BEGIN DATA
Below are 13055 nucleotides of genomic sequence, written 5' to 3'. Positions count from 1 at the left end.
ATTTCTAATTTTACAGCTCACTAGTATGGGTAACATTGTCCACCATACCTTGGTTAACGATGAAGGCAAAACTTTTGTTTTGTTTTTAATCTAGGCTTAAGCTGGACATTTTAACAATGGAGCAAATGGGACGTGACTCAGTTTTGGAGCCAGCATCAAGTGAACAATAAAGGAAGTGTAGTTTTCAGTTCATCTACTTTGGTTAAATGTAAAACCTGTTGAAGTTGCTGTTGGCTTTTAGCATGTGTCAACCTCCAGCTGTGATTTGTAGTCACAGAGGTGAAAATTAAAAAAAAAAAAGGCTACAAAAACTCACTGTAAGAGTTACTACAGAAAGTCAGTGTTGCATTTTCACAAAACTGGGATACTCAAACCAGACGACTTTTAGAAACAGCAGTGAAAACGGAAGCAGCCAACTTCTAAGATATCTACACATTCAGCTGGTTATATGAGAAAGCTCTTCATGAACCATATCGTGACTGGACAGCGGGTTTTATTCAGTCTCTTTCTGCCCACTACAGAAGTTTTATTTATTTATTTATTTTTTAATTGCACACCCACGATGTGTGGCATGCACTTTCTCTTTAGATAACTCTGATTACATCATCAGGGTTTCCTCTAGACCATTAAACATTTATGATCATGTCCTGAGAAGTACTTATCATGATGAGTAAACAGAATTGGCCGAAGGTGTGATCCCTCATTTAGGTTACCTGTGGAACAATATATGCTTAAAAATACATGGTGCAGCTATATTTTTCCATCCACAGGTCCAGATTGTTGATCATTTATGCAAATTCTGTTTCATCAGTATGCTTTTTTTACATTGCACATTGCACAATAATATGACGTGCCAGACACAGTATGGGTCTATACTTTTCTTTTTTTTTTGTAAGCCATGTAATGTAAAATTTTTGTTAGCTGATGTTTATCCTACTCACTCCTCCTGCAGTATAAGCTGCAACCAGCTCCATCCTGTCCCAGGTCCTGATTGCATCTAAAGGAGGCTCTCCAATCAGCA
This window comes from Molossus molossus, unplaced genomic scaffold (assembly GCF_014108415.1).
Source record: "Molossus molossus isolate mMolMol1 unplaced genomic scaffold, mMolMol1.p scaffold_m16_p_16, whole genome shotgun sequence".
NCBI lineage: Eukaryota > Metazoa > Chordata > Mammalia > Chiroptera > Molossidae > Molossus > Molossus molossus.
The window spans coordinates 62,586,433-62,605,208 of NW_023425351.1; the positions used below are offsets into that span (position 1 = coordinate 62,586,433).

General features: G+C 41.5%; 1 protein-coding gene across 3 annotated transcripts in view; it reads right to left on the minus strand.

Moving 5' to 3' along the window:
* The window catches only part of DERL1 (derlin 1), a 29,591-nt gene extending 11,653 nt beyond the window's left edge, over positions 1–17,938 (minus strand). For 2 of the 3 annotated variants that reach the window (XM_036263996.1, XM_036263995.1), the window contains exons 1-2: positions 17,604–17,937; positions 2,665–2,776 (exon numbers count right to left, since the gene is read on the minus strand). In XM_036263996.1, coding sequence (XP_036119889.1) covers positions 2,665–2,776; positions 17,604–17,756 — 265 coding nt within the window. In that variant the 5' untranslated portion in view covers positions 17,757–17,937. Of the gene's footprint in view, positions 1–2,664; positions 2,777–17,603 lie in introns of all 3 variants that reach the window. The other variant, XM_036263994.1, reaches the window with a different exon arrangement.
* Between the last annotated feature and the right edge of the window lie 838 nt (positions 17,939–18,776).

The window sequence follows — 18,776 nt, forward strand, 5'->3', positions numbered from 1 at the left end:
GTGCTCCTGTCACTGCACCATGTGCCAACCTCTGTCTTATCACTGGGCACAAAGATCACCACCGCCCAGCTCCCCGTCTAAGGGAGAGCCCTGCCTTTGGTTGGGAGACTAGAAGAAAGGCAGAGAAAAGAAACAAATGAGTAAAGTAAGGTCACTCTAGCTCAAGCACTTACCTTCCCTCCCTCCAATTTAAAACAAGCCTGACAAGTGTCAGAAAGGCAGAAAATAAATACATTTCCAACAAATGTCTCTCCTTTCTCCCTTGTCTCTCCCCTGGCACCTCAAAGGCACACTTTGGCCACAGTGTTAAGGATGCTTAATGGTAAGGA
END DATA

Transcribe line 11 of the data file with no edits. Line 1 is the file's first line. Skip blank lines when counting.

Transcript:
The window sequence follows — 18,776 nt, forward strand, 5'->3', positions numbered from 1 at the left end: